I’ve been a Bombay girl all of my life, and I have been quite a vociferous participant in many a Bombay- Delhi debate. I mean tell me one Bombayite, or one Delhiite who has never indulged in this silly argument at least once in their lifetime. It’s almost like the never failing Pavlov’s experiment. Put one Delhiite and one Bombayiite in a room, right after pleasantries are exchanged, a discussion on how one city reigns supreme will take over and emotions will suddenly run at an all-time high.
So while I enjoyed being a part of this mindless banter, God had other plans. 21 years later I met K, the very typical Delhi boy, walked into my life and the rest is history. And yes, I hated him at first sight, but that’s how all love stories begin don’t they? But, friends and countrymen from Bombay, no the Delhi boy didn’t have it easy. Our love story could actually make for quite a pot boiler of sorts!
Once we got married in 2007, K took me to Delhi – to his childhood – to the little lanes where he played cricket—to the mohalla where one Kalu Bhaiyya made the best tikka toast – to Kavenders’ for that huge milk bottle of the most awesome cold coffee—to Vaishnav for the best chaat—to Nirulas’ for their chocolate sundae –but his favourite remains the divine Chhole Bhature from Chache di hatti in Kamla Nagar. A visit to this really tiny hole in the wall shop that has been selling piping hot pindi Chole with pillowy soft bhature for over 30 years, is on top of his priority checklist whenever K visits Delhi. No matter how crunched we are for time, the pilgrimage to this shop gains precedence over everything.
My first trip to this iconic shop shall remain etched in my memory forever. We left K’s Noida home at around 9 am on a Sunday, to have a breakfast of Chole Bhature. The Bombayite in me just couldn’t come to terms with the fact of consuming something so heavy for breakfast. I mean who has Chhole Bhature for breakfast? Have you guys not heard of kanda poha, upma, thalipeeth or idli wada? But since I was the new bride, and was very much in love ( I still am, but you know it’s been close to 10 years, now :D) I quietly followed and was patient through his banter during the drive, that we had left a tad too late, and that all would be over by the time we reached. When we finally made it at around 10 am, I was shocked to see a long, really long meandering queue outside the shop. Aah, I’ve married a Delhi boy after all, I thought to myself. We patiently waited for close to 40 minutes to get to the counter and I must say it was worth the wait. The really dark, fabulously spiced Chole served with soft bhaturas and a side of fresh onions and fiery green chillies — this was one of the most sensational food experiences of my life.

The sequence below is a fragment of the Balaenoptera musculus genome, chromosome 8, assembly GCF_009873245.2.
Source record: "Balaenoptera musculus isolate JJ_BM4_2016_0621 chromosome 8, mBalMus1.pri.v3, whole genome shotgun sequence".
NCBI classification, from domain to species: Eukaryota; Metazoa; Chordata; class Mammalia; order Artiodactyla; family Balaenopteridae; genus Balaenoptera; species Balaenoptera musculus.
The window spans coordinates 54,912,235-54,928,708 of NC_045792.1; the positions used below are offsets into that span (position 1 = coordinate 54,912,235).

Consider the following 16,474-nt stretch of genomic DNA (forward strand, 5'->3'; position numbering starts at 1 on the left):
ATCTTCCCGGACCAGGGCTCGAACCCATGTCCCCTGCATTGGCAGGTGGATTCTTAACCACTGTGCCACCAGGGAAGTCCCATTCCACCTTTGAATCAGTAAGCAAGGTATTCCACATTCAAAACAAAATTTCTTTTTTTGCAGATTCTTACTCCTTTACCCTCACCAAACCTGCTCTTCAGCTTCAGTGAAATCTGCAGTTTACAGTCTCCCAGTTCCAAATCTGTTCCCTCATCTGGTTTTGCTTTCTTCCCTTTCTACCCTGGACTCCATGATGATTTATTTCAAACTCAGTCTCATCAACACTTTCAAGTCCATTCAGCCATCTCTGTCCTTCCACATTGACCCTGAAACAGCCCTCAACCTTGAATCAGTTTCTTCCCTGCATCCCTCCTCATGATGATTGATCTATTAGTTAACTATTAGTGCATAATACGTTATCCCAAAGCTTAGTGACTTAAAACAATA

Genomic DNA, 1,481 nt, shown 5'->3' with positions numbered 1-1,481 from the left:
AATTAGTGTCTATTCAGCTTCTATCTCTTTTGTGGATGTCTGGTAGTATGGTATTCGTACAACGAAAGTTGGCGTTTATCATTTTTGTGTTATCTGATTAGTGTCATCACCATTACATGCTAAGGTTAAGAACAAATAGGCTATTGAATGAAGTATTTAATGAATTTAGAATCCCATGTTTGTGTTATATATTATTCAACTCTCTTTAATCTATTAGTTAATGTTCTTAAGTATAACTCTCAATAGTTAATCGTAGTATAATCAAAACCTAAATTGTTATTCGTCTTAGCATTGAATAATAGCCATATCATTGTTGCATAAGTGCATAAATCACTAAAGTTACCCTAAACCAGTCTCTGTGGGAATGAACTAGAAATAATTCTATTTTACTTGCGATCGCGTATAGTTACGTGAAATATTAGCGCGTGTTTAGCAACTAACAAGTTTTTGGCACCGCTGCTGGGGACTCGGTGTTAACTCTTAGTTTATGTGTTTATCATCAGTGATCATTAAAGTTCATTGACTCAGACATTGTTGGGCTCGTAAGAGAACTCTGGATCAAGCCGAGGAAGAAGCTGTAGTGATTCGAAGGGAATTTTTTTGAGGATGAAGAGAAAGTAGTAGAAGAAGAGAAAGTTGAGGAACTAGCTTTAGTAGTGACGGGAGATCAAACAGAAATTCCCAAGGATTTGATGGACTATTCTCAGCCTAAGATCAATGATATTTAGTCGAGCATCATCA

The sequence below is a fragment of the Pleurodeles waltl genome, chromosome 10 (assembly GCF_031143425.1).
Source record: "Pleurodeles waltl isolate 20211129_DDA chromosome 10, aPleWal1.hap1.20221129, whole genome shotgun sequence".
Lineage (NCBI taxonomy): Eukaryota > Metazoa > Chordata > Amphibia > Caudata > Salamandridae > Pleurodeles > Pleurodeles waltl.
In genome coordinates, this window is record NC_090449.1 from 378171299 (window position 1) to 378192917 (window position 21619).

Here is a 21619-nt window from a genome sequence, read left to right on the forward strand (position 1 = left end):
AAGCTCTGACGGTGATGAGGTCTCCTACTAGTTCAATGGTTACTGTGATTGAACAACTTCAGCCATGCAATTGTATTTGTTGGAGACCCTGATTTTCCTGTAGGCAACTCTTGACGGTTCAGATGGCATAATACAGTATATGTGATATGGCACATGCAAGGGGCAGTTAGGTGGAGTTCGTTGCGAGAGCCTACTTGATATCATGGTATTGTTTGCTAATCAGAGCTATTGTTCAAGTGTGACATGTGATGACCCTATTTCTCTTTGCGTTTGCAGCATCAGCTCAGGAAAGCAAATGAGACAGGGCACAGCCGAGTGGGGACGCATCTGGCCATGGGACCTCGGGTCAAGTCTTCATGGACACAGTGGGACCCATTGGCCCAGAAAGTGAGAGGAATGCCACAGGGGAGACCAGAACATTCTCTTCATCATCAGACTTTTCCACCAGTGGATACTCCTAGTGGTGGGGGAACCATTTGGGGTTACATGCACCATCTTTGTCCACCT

While we stood there eating, our plates perched on a high stool, a very cheerful group of Punjabi aunties was watching us. One of them walked up to us and congratulated K on his wedding, just like that. K struck a conversation instantly and told them how he had brought his new Marathi mulgi bride to get a taste of Delhi. There, that was enough. In a conversation that had begun for not more than 5 minutes ,these ladies had taken K to be their long lost son and all of them told me how I should learn authentic Chole bhature and stuff him with it at least once a week. In a matter of minutes, I was given a piece of paper which had all the ingredients of that dark secret spice, scribbled on it, all in Hinglish of course. Tips and instructions were given. They blessed us and while they walked away, one of them made me promise that I would never take Delhi out of their Delhi boy!
So I have kept that promise, and I do make Chhole Bhature for K , at least once a week. And for 9 years now, I have followed their instructions to the T. Why? Because I strongly believe that tradition should not be tweaked. Ever.
The very authentic Punjabi Chole have a beautiful blackish brown hue. For eons I was dropping a tea bag in, while I soaked the Chole overnight. It was only after those aunties parted with the traditional recipe did I know that I was doing it all wrong. While the tea lends that dark teak colour to the Chole it also gives off its bitterness to the lentil. The age old tradition is to drop some dried amla into the Chole and water concoction for the overnight soak. THAT is the secret to achieving that rich black colour.
Serve the Chole with piping hot bhaturas or fresh kulchas from the bakery. If you’re feeling lazy, just have them with some sliced bread. Fresh onions, green chilles and mango pickle are the perfect partners to the meal.